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Battling breast cancer in their 40s, two women share importance of early detection

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Posted at 5:11 PM, Oct 25, 2021
and last updated 2021-10-25 19:12:41-04

BILLINGS – As Breast Cancer Awareness month comes to an end, two local women are sharing their experience with the importance of early screenings and detection.

“It’s not something I don’t think anybody really imagines they’ll ever get cancer. I think that’s a hard thing because it’s something that happens to other people until it happens to you,” said Becky Owens, 41, and a patient at St. Vincent Healthcare.

“You think of getting a cancer diagnosis, it’s something that happens to other people, and it’s scary,” said Kim Lefever, 44, who is also receiving care at St. Vincent Healthcare.

Owens and Lefever are complete strangers, both in their 40s and giving the upper hand to breast cancer thanks to early detection.

“I didn’t have any symptoms, I didn’t have any reason to be suspicious. My primary care physician Dr. Malody recommended I do a screening once I turn 40. And that’s how I found out,” Owens said.

Owens, a wife and mother to two boys, was diagnosed in March of 2021 when she was 40.

According to the website, women in their 30s have a 1 in 204 chance of being diagnosed with breast cancer. The chances greatly increase when they reach their 40s to 1 in 65.

“When I went in for mine, it was a shock because I didn’t have any symptoms and I couldn’t feel a lump and I don’t think I would’ve been able to feel a lump for a long time,” Lefever said.

That shock came to Lefever last year when she was 43.

The wife and mother of five has been going in for her mammogram every year since she was 40.

“The fact that I went in when I did, it changed everything for me. My treatment was easier because I went in,” Lefever said.

Lefever was able to skip chemotherapy and opted to have a double mastectomy. It’s something she always told herself she would do if she was ever diagnosed with breast cancer.

“I have five kids and whenever you have five kids, you don’t play around. I didn’t want to mess with it, I wanted the cancer out and immediately,” Lefever said.

Making an appointment to be screened without any symptoms can be a lifesaver.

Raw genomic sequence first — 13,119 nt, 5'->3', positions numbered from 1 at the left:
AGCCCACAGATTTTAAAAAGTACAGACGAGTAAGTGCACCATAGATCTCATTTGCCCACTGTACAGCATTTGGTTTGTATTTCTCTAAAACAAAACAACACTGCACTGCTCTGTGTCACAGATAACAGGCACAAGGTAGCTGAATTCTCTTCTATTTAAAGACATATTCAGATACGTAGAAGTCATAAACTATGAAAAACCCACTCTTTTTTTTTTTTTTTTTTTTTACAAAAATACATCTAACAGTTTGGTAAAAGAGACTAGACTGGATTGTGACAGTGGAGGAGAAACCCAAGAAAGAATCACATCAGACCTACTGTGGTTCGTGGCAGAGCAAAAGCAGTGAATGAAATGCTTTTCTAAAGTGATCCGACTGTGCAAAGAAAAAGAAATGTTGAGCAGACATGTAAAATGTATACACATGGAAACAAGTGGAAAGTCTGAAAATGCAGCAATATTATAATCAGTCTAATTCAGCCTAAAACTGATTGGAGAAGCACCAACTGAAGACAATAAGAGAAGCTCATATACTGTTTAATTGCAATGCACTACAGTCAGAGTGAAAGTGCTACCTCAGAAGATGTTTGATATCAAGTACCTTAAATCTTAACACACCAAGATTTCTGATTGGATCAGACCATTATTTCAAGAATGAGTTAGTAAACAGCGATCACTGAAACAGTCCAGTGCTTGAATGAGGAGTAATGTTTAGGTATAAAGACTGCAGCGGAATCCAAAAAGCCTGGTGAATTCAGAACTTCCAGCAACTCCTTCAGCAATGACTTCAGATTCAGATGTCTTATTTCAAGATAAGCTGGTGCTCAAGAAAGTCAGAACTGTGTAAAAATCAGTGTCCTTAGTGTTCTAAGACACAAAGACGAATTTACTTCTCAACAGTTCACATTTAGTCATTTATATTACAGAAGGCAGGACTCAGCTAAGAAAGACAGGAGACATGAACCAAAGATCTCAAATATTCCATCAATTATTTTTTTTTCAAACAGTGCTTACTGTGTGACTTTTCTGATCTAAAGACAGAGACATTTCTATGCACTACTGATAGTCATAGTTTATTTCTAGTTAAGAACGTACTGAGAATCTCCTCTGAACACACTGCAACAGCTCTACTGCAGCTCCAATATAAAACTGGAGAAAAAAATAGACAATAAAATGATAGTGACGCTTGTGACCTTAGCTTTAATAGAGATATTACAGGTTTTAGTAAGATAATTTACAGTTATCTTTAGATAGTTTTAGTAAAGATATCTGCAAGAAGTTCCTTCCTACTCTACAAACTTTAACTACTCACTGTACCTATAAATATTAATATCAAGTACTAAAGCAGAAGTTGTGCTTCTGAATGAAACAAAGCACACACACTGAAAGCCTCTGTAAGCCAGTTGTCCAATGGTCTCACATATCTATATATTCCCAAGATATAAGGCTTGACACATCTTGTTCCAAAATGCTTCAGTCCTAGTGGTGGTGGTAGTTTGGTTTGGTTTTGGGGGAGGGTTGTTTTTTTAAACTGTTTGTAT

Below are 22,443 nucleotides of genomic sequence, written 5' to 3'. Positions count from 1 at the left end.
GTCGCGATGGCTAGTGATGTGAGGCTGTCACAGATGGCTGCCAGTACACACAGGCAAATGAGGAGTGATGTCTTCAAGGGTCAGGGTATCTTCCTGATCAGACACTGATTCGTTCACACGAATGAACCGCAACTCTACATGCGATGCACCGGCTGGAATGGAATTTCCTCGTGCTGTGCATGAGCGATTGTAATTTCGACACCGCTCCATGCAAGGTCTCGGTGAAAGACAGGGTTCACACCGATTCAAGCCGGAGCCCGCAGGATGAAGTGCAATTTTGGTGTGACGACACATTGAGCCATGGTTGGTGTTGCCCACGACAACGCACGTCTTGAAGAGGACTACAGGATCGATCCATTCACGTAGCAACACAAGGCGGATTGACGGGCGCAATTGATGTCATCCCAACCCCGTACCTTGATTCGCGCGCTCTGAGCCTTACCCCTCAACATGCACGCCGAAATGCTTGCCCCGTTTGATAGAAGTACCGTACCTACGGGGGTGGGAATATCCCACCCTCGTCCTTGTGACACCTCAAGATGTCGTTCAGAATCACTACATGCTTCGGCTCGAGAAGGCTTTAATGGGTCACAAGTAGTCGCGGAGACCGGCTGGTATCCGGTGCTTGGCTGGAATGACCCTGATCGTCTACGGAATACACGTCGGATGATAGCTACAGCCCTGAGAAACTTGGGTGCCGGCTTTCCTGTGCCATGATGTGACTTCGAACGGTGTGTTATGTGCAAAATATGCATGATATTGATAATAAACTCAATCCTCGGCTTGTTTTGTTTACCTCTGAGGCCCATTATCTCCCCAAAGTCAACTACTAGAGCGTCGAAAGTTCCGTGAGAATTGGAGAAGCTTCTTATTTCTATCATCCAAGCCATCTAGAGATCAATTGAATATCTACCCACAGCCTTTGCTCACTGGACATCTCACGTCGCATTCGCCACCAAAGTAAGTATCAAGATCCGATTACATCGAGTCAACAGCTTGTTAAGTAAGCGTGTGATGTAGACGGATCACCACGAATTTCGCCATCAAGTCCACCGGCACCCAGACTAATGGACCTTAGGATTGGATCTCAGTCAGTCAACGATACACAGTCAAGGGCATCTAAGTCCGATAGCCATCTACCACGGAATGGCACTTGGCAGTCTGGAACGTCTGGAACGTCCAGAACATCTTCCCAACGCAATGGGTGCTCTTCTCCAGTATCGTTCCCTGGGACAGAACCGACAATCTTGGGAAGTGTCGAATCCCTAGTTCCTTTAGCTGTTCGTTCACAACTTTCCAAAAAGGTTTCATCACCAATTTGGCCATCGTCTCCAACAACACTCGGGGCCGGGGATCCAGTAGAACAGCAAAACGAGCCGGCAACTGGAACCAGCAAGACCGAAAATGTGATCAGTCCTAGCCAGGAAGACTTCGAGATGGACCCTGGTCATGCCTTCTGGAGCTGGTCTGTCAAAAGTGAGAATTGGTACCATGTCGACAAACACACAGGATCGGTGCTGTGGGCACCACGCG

According to the Society of Breast Imaging, annual screening starting at the age of 40 saves approximately 6,500 more women’s lives each year in the U.S., than screening every other year starting at 50.

“In the last 10 days here at the center, we’ve diagnosed 10 people with breast cancer, three of them were under 45 years old. And I think to myself, what would happen if they didn’t start their mammogram at 40, if those ladies wouldn’t have came in, their diagnosis would’ve been completely different. So if we can intervene early, that is the best offense,” said Ella Dugan-Laemmle, Breast Health Navigator and psychotherapist for breast cancer patients at St. Vincent Healthcare.

In the field for more than 30 years, Dugan-Laemmle has witnessed the ways breast cancer impacts every life, but especially women in their 40s. Unfortunately, it’s only becoming more common.

“We don’t really know why,” said Dr. Kalie Adler, radiologist and breast imaging specialist at St. Vincent Healthcare.

According to Dr. Adler, the incidence of women diagnosed with breast cancer in their 40s increases about half a percent a year.

“But we know some risk factors for breast cancer. Certain things like obesity, alcohol, smoking, family history, genetics, those kinds of things we do know. But there’s still a lot of things we don’t know. Is there something environmental? Those are things researchers are still trying to figure out,” Dr. Adler said.

Owens was diagnosed with three cancers. She had a mastectomy after the discovery of the first two.

“If we hadn’t done the mammogram, and then were tipped off by the other two cancers, the third type usually isn’t found until it has metastasized throughout the body. It’s pretty aggressive and doesn’t usually show up as a lump or an early indicator, so the screening was essential to catching it,” Owens said.

She finished her latest round of chemotherapy three months ago. She’s still going through infusions and will be on hormone medication for another five to 10 years.

Through her journey, Owens has instilled some newfound wisdom.

“I think more than ever, I have to accept that change is inevitable and that it’s better to go with the things that you can’t control, than try to resist. Cancer treatment changes everything long term, and so learning to adapt and let go of what I thought life would be, and be ok with whatever it is,” Owens said.